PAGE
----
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Near the end of the opening number of Hedwig and the Angry Inch – a roaring, cape-twirling whether-you-like-it-or-not rocker called “Tear Me Down” – star, co-writer and director John Cameron Mitchell sings the line “ain’t much of a difference between a bridge and wall.” Apart from being another in a string of Berlin Wall references that fill the song, it is at first a confusing phrase. Don’t walls divide us, while bridges connect us?

Like almost every other lyric in “Tear Me Down,” though, the line ultimately serves as part of Hedwig’s mission statement. Hedwig’s first act in the film is to spread her cape, declare herself “The new Berlin Wall,” and then dare someone to tear her down. In the moment, it sounds like she’s speaking to the offended elderly diners at the crummy seafood restaurant where she’s performing, but as the film progresses, you realize she’s daring you to tear her down, pick her apart, build her back up again, and indeed realize there’s really not much of a difference between a bridge and a wall. You can cross them both. It’s just that one’s a lot harder to cross than the other.

Like the character herself, Hedwig is “a collage…all sewn up,” a potent list of ingredients that form a potion that might sound terrible if you haven’t tasted it yourself. It combines a transgender rockstar who moves from East Germany to the American Midwest, a Christian teenager eager for stardom, a centerpiece song adapted from Plato, rock ‘n’ roll swagger brushing up against creeping vulnerability, booze, prostitution, scandal, revenge, a quest for a real and permanent love, and more, and that’s just the stage version, which is essentially an extended monologue punctuated by songs.

For the film adaptation of the off-Broadway Tony winner, Mitchell and co-writer Stephen Trask (he wrote all the songs and appears in the film as the guitarist Skszp) had to both expand Hedwig’s horizons while also maintaining its intimacy. Characters like Hedwig’s “Man Friday through Thursday” Yitzhak (Miriam Shor) are given a bigger story, new characters are added, and the story moves beyond the stage. Despite the changes, it still feels like it’s all Hedwig’s tragicomic, glitter-dusted glam rock dream, a place where she can fly over a restaurant full of angry customers or turn a wall of her ramshackle trailer into a stage where she shimmies in a two-piece outfit made entirely of human hair. It’s also a place where the dualities of the story can come to life in ways that even the stage version is perhaps incapable of.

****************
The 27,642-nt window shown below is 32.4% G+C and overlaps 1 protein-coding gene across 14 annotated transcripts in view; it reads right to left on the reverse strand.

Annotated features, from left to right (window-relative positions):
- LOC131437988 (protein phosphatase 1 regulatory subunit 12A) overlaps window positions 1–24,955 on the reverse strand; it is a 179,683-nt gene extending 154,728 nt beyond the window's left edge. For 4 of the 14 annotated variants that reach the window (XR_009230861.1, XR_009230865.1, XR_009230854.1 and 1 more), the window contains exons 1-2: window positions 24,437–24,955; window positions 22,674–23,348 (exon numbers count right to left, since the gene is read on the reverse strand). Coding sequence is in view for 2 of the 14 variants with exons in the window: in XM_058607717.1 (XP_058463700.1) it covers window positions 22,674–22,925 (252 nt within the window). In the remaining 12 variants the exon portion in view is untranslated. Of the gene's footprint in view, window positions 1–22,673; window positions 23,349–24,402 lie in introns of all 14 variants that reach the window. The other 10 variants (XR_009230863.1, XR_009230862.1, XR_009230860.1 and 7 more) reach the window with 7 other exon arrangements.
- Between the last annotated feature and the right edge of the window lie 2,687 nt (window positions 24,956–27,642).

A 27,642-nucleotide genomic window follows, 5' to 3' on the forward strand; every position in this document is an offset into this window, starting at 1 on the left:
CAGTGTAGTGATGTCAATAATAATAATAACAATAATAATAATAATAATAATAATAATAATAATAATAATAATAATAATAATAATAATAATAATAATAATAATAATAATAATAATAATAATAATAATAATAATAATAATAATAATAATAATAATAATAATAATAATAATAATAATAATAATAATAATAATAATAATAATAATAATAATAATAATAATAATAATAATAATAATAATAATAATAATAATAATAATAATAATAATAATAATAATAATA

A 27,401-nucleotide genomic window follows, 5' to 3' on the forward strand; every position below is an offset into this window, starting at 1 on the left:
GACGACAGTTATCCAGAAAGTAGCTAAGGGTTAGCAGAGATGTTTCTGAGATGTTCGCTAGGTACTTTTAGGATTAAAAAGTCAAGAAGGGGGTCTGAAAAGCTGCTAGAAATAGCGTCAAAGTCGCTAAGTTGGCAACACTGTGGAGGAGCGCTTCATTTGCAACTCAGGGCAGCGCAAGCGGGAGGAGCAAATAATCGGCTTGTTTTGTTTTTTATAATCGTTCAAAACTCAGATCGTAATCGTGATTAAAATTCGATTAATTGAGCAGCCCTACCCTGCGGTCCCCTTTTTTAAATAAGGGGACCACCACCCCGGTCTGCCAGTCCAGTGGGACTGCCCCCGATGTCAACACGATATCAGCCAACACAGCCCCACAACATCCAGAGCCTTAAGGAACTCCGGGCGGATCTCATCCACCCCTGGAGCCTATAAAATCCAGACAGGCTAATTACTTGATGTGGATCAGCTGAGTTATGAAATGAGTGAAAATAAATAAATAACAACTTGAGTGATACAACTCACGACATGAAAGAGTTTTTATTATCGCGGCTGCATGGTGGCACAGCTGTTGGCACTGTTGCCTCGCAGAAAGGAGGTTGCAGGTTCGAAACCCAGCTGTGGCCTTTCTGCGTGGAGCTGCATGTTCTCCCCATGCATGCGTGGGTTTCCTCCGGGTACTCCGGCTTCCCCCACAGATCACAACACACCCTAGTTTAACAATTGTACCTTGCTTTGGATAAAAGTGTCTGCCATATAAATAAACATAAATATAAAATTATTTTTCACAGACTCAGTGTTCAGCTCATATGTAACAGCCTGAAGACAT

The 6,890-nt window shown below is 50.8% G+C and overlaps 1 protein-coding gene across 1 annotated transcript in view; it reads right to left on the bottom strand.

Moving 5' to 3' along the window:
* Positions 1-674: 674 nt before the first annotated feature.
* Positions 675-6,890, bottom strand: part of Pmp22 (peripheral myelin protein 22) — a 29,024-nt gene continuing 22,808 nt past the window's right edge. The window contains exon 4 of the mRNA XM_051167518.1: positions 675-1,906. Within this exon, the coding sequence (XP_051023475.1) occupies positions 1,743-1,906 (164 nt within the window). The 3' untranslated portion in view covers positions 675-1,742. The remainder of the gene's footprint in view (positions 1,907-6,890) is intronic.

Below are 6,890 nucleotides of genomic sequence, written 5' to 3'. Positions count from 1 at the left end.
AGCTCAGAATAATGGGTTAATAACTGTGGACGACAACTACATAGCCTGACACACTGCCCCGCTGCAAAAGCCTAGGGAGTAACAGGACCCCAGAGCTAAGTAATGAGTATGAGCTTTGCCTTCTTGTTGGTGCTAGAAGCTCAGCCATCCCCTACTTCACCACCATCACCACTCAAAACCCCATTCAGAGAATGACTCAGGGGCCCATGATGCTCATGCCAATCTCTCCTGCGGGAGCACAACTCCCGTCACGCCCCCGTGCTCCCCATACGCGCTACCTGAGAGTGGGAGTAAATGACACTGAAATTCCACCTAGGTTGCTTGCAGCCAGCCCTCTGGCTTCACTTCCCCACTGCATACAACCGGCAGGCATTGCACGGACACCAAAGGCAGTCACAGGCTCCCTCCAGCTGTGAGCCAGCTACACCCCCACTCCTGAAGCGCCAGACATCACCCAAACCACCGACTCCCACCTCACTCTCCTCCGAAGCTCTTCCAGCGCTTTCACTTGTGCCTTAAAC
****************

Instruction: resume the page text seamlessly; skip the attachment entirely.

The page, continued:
Mitchell’s Hedwig is a character brimming with contradictions far beyond the peculiarities of her body left behind by a botched sex change operation. She’s bitingly funny and instantly lovable onscreen, but the bite has a venom that she often doesn’t apologize for even if it when poisons those closest to her. She’s glamorous, even sexy, but isn’t above lying around in a pile of old tires while knocking back a Zima. She’s often gloriously self-centered, yet spends much of the film clinging to a mythology she’s built about finding her “other half,” a mythology laid out in the musical’s most famous song, “The Origin of Love.” She looks like a glam rock goddess walking around in trailer parks and cheap imitations of Red Lobster, walking on tables and shouting about her precious bras in a laundromat. The final effect is a larger-than-life, but somehow still very human, puzzle of a person, and the real solution is that there are no missing pieces. Hedwig is Hedwig, and she’s her own other half.

As a piece of filmmaking, Hedwig is assembled like a raucous rock concert with a perfectly crafted setlist. It breaks into “Tear Me Down” within seconds, takes you through the feel-good “Sugar Daddy” and “Wig In a Box,” rips through the vicious punk frenzy of “Exquisite Corpse,” and culminates in the ecstatic white hot triumph of “Midnight Radio.” Most of the songs were sung live for extra intensity, and in between jams with the band Hedwig brushes in extra color with colorful collaborators like Shor, Michael Pitt as Hedwig’s lost love Tommy Gnosis, Andrea Martin as the hilarious manager Phyllis Stein, and Maurice Dean Wint as Luther, the sugar daddy American G.I. who spirits Hedwig away to a new life in America that isn’t what she thought it would be.

Everyone gets their little solo, everyone has their moment, and it’s all engineered into a funny, scary, melancholy forge from which Hedwig emerges, shining like the brightest star, someone who didn’t cross the bridge, but instead climbed the wall. It’s a harder journey, but anyone who’s ever struggled to get an off-Broadway musical or an independent film produced and succeeded will tell you it’s a rewarding one, and Hedwig just happens to be the perfect icon for both.

Matthew Jackson is a freelance pop culture writer/nerd-for-hire and Contributing Editor at Find him on Twitter at @awalrusdarkly.